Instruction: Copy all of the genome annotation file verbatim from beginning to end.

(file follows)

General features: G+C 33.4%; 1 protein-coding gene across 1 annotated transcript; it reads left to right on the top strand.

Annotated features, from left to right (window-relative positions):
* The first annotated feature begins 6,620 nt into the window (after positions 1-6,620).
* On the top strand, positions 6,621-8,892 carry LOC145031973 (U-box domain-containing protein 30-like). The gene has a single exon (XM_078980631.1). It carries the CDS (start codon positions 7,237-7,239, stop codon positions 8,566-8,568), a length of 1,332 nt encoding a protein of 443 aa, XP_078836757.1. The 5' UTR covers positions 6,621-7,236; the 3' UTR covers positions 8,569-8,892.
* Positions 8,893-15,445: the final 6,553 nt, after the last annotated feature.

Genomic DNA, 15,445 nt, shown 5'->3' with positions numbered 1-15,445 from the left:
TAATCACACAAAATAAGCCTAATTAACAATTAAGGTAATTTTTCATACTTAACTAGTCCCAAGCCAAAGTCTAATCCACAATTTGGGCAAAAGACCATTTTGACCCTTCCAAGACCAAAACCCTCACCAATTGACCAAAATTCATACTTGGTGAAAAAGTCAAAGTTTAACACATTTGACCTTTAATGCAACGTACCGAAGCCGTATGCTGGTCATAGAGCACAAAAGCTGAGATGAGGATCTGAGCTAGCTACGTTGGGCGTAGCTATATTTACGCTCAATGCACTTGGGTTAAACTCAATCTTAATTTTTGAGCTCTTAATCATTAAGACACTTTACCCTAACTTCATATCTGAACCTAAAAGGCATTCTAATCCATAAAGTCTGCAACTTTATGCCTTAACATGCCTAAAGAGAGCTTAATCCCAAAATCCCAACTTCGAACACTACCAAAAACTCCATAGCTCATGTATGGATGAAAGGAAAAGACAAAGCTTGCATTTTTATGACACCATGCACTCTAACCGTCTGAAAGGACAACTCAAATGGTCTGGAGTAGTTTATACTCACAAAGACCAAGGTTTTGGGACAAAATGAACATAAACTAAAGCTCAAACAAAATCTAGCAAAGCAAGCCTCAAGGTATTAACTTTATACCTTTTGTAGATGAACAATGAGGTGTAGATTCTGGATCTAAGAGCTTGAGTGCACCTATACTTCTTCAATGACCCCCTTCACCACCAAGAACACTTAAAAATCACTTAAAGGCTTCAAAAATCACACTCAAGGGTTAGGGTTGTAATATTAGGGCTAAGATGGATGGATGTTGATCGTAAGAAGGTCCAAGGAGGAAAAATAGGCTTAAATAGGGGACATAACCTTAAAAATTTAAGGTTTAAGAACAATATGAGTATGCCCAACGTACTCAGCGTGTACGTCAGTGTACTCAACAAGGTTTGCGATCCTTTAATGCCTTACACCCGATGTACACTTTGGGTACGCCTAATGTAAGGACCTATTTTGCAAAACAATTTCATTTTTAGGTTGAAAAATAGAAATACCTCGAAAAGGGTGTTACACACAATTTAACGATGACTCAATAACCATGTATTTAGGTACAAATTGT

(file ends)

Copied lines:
General features: G+C 33.4%; 1 protein-coding gene across 1 annotated transcript; it reads left to right on the top strand.

Annotated features, from left to right (window-relative positions):
* The first annotated feature begins 6,620 nt into the window (after positions 1-6,620).
* On the top strand, positions 6,621-8,892 carry LOC145031973 (U-box domain-containing protein 30-like). The gene has a single exon (XM_078980631.1). It carries the CDS (start codon positions 7,237-7,239, stop codon positions 8,566-8,568), a length of 1,332 nt encoding a protein of 443 aa, XP_078836757.1. The 5' UTR covers positions 6,621-7,236; the 3' UTR covers positions 8,569-8,892.
* Positions 8,893-15,445: the final 6,553 nt, after the last annotated feature.

Genomic DNA, 15,445 nt, shown 5'->3' with positions numbered 1-15,445 from the left:
TAATCACACAAAATAAGCCTAATTAACAATTAAGGTAATTTTTCATACTTAACTAGTCCCAAGCCAAAGTCTAATCCACAATTTGGGCAAAAGACCATTTTGACCCTTCCAAGACCAAAACCCTCACCAATTGACCAAAATTCATACTTGGTGAAAAAGTCAAAGTTTAACACATTTGACCTTTAATGCAACGTACCGAAGCCGTATGCTGGTCATAGAGCACAAAAGCTGAGATGAGGATCTGAGCTAGCTACGTTGGGCGTAGCTATATTTACGCTCAATGCACTTGGGTTAAACTCAATCTTAATTTTTGAGCTCTTAATCATTAAGACACTTTACCCTAACTTCATATCTGAACCTAAAAGGCATTCTAATCCATAAAGTCTGCAACTTTATGCCTTAACATGCCTAAAGAGAGCTTAATCCCAAAATCCCAACTTCGAACACTACCAAAAACTCCATAGCTCATGTATGGATGAAAGGAAAAGACAAAGCTTGCATTTTTATGACACCATGCACTCTAACCGTCTGAAAGGACAACTCAAATGGTCTGGAGTAGTTTATACTCACAAAGACCAAGGTTTTGGGACAAAATGAACATAAACTAAAGCTCAAACAAAATCTAGCAAAGCAAGCCTCAAGGTATTAACTTTATACCTTTTGTAGATGAACAATGAGGTGTAGATTCTGGATCTAAGAGCTTGAGTGCACCTATACTTCTTCAATGACCCCCTTCACCACCAAGAACACTTAAAAATCACTTAAAGGCTTCAAAAATCACACTCAAGGGTTAGGGTTGTAATATTAGGGCTAAGATGGATGGATGTTGATCGTAAGAAGGTCCAAGGAGGAAAAATAGGCTTAAATAGGGGACATAACCTTAAAAATTTAAGGTTTAAGAACAATATGAGTATGCCCAACGTACTCAGCGTGTACGTCAGTGTACTCAACAAGGTTTGCGATCCTTTAATGCCTTACACCCGATGTACACTTTGGGTACGCCTAATGTAAGGACCTATTTTGCAAAACAATTTCATTTTTAGGTTGAAAAATAGAAATACCTCGAAAAGGGTGTTACACACAATTTAACGATGACTCAATAACCATGTATTTAGGTACAAATTGT